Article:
FROM: J.P. Twist, Campaign Manager
TO: Interested Parties
SUBJECT: How We Won
It was January, and I had just watched a discussion on Channel 8’s Journalists Roundtable, where the panel predicted as high as a 70-some percent victory for Prop 123 on May 17. I almost fell out of my chair. If only they were seeing what I was seeing.
Our first poll around the same time told a totally different story. Just 50 percent ‘yes.’ This would be close to the very end, I remember thinking. The electorate was divided – not just on Prop 123, but on the broader discussion about education funding. Voters of both parties – especially in a low turnout special election and in a toxic political climate – were skeptical of pouring more money into anything to do with the government.
Getting voters the facts and explaining the details of a complicated and important policy proposal would be tough, but as we saw this week, not impossible. From our first poll all the way to Election Day, we knew this was going to have to be an aggressive, expensive campaign. A lot was on the line — $3.5 billion in education funding over the next decade, the settlement of a years-long lawsuit, and immediate pay raises for teachers all over the state.
Through an intense campaign strategy that relied on constant data crunching, targeted voter turnout investments, an unconventional political coalition and messaging tailored to key constituencies that followed polling trends, Prop 123 has achieved victory.
Here’s how we did it.
WHERE WE STARTED
Despite conventional wisdom, Prop 123 was never a slam dunk. In fact, it never hit higher than in the low 50s in our tracking. It peaked at 53 percent in our April poll. But generally, it always hovered right around 50 percent.
The bottom line is that the race was always close. We knew we wouldn’t just win by chance. And we knew the dynamics of an initiative campaign: It’s a lot harder to get people to ‘yes’ than ‘no.’ If voters are confused, they just say ‘no.’ We always operated under the assumption that the ‘yes’ numbers in our surveys would be what we got, and the “no’s” and “undeciceds” would all ultimately all be ‘no.’
Polling research and focus groups told us a lot. Some said the proposal was too good to be true. “I want to know more,” one female Independent voter said in a March focus group, when the proposition had yet to garner much media attention. “It seems too good to be true.” Our opening ad addressed that – explaining the proposal in a way that was digestible and understandable.
But there were other dynamics at play that stared us in the face and we knew we needed to address.
“Likely voters” in this race differ dramatically from the larger electorate. More than half were over the age of 65. They are more Republican, with an 11-point advantage over Democrats. And they are more Anglo – 82 percent white.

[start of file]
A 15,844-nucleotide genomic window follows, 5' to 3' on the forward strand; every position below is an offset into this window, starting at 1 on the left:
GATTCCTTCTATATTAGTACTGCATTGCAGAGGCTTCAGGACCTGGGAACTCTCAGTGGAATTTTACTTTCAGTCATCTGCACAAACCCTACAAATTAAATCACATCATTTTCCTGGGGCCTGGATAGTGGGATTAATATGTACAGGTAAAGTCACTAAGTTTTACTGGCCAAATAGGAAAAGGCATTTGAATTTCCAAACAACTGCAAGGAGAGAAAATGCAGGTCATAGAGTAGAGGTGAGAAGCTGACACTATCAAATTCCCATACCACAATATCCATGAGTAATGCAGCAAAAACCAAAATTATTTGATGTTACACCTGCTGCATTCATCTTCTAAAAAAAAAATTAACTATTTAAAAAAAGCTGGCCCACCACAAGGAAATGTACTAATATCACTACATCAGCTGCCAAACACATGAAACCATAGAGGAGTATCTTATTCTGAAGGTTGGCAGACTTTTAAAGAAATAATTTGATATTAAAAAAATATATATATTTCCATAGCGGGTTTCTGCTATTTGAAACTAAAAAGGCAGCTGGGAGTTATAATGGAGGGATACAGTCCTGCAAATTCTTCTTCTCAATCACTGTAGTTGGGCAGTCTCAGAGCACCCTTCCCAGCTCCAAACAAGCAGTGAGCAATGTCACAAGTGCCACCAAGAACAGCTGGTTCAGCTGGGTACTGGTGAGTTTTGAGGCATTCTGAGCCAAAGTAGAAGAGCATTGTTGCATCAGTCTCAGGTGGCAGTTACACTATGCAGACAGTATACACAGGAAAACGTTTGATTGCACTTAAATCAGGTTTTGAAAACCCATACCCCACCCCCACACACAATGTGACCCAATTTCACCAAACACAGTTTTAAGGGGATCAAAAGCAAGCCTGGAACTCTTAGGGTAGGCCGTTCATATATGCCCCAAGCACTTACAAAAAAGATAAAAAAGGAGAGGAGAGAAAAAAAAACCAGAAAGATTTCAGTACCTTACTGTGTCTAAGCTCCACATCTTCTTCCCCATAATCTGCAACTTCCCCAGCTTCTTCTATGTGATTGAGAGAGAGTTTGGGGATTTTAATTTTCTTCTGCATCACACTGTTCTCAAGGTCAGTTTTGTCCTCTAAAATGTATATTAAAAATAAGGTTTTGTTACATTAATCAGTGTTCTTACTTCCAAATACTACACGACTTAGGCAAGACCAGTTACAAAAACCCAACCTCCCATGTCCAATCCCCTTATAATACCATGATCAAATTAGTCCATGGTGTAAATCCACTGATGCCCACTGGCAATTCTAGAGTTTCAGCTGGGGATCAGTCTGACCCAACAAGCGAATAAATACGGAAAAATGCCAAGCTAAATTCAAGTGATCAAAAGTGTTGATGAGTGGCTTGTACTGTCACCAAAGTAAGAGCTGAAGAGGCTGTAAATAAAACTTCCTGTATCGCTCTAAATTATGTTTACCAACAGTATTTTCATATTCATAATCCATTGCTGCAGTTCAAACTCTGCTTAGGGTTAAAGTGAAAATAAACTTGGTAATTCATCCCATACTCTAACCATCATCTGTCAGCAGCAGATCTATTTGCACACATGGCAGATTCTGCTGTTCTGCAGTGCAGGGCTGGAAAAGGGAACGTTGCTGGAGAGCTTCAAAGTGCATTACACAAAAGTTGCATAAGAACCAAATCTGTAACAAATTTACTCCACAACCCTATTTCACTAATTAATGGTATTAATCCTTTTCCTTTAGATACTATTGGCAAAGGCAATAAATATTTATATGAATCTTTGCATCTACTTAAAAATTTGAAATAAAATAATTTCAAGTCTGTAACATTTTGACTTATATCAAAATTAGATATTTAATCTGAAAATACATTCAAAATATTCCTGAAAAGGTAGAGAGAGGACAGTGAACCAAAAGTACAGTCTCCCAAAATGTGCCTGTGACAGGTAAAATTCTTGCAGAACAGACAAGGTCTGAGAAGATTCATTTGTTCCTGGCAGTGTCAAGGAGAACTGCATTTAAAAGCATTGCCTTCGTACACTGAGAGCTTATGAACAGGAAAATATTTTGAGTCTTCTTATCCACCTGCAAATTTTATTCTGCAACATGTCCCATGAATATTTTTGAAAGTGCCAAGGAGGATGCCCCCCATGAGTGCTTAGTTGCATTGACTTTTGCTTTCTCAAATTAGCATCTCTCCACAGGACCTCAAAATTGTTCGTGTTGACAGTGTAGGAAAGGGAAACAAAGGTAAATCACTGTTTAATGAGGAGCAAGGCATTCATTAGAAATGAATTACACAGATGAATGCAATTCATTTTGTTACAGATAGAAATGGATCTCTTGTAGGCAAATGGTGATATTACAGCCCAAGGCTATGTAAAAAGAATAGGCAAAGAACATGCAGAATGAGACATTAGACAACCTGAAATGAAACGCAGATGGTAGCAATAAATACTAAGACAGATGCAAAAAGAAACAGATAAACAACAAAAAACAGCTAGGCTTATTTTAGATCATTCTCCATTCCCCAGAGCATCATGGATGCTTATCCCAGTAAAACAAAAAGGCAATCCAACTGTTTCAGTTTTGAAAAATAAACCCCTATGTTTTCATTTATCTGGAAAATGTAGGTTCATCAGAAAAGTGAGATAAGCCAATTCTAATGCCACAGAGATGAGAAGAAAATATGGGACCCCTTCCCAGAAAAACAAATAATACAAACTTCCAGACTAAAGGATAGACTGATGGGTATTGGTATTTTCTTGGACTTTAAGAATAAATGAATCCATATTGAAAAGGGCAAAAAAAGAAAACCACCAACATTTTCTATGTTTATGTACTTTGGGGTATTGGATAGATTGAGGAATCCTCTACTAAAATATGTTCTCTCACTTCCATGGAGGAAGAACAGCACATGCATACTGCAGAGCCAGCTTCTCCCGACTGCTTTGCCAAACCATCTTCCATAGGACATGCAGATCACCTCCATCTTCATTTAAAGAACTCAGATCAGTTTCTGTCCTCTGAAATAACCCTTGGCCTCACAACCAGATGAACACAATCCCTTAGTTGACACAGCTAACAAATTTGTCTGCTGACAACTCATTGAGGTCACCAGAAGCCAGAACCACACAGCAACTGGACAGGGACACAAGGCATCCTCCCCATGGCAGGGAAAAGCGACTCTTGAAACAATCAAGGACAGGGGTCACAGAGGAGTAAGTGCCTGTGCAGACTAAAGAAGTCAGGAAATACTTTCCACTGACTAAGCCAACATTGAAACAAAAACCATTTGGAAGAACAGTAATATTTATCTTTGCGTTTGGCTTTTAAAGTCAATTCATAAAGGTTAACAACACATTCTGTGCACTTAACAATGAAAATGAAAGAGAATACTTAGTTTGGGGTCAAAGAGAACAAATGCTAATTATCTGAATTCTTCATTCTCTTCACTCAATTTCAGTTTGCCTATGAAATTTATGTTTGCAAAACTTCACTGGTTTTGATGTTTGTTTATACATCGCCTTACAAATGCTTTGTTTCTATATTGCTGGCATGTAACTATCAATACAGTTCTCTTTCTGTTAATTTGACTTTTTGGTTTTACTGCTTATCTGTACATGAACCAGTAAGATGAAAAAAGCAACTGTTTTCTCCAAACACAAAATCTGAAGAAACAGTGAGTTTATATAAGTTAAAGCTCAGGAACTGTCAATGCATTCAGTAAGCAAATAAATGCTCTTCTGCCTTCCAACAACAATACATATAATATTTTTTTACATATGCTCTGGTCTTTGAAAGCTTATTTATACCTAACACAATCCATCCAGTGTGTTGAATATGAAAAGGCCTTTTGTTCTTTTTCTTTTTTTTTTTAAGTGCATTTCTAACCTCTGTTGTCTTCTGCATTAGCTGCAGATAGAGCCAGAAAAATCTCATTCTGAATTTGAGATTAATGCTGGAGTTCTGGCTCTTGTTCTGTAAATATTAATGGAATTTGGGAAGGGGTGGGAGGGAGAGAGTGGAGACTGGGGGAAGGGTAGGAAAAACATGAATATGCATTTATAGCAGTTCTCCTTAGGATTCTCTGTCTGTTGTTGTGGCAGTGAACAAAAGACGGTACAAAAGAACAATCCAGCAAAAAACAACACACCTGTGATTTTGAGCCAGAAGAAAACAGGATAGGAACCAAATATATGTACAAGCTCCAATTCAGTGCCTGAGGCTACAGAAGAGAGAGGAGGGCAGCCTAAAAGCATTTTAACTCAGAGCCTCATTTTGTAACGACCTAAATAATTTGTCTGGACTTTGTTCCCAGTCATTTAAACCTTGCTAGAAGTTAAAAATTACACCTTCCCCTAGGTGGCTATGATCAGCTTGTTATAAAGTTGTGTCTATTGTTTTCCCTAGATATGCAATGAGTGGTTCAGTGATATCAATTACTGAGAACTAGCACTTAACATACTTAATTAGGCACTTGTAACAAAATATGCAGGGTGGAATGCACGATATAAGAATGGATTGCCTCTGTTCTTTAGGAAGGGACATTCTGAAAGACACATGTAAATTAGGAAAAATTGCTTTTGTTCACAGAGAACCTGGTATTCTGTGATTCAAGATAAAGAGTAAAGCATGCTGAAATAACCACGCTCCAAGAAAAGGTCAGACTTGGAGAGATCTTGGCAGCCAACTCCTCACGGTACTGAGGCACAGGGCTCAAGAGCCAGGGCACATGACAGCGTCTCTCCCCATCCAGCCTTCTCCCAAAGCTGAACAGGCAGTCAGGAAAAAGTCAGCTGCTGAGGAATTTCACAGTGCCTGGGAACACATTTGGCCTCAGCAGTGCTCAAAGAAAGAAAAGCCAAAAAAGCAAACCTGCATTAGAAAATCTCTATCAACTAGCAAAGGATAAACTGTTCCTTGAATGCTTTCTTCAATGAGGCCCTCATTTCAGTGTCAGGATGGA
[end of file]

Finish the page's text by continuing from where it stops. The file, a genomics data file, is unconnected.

Our universe were hyper partisan, primary-going voters – the very voters animating the unpredictability we are seeing in the presidential campaign. These voters, including Democrats, are extremely skeptical of government, politicians, traditional institutions and whether schools will use these dollars appropriately. The Donald Trump and Bernie Sanders factors were very much on our mind as this campaign unfolded.
For many, it was a tough sell to spend this amount of money without strings attached. Counter-intuitively, among both Democratic and Republican voters, the idea that the proposal was “bipartisan” and backed by leaders in both parties was reason enough to say “no.”
“It makes me suspicious,” one female Democratic voters said in our March focus group. “If both sides like it, there’s got to be something wrong with it.” This is the level of distrust that exists right now in the electorate – the negativism is almost unbelievable, and it got worse every month during the campaign.
There has been much speculation about why some people were inclined to vote ‘no.’ Those are interesting theories, but here’s what the actual data and research showed.
‘No’ voters were highly skeptical that money would solve the education problem in Arizona.
One verbatim from a ‘No’ voter in an early poll: “I don’t believe throwing money at a problem is a solution.”
Overwhelmingly, ‘no’ respondents expressed concerns about Common Core, teacher standards and wondered where current funds are being spent. They wanted to know specifically where the money was going to go, and they worried it would be misspent.
Additionally, many voters dismissed claims that Prop 123 would not raise taxes.
They were skeptical, and didn’t want to pay higher taxes without a plan of how the money would be spent.
Among voters with a hesitation to vote ‘yes,’ there were three dominant concerns. In order of prevalence:
That the money would actually be spent as intended. They wanted to make sure it goes directly into the classroom – kids and teachers – not administration.